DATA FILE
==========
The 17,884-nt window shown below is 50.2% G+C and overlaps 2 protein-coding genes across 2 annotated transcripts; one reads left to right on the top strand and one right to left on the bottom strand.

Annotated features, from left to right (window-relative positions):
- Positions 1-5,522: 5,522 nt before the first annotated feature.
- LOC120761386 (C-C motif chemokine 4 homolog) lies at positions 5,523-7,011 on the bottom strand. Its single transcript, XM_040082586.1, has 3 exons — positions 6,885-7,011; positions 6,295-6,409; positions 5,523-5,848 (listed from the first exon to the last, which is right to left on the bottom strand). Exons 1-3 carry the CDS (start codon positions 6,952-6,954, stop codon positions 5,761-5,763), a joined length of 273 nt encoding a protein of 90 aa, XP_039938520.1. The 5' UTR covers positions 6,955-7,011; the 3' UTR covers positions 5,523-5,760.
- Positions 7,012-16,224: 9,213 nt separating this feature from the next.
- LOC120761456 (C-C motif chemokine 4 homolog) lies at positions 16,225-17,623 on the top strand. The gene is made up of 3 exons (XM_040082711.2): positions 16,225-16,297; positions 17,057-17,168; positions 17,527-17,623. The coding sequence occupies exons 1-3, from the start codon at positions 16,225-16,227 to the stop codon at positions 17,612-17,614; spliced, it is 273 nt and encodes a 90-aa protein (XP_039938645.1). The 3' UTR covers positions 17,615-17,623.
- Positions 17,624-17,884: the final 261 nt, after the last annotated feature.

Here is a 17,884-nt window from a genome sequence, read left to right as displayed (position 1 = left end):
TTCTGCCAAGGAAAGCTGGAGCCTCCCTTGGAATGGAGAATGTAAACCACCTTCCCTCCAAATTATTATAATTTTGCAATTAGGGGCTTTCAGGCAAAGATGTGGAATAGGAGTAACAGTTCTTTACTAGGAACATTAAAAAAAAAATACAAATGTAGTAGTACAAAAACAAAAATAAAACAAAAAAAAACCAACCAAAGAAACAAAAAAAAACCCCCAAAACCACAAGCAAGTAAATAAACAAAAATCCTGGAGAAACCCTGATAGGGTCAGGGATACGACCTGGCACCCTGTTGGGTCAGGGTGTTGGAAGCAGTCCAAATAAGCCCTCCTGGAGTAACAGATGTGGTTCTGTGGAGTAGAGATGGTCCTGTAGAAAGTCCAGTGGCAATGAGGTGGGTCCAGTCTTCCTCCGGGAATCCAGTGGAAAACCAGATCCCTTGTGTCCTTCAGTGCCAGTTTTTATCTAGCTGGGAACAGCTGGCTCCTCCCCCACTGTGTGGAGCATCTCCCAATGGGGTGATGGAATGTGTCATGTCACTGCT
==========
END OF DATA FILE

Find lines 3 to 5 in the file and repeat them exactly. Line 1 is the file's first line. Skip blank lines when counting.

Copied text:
- Positions 1-5,522: 5,522 nt before the first annotated feature.
- LOC120761386 (C-C motif chemokine 4 homolog) lies at positions 5,523-7,011 on the bottom strand. Its single transcript, XM_040082586.1, has 3 exons — positions 6,885-7,011; positions 6,295-6,409; positions 5,523-5,848 (listed from the first exon to the last, which is right to left on the bottom strand). Exons 1-3 carry the CDS (start codon positions 6,952-6,954, stop codon positions 5,761-5,763), a joined length of 273 nt encoding a protein of 90 aa, XP_039938520.1. The 5' UTR covers positions 6,955-7,011; the 3' UTR covers positions 5,523-5,760.
- Positions 7,012-16,224: 9,213 nt separating this feature from the next.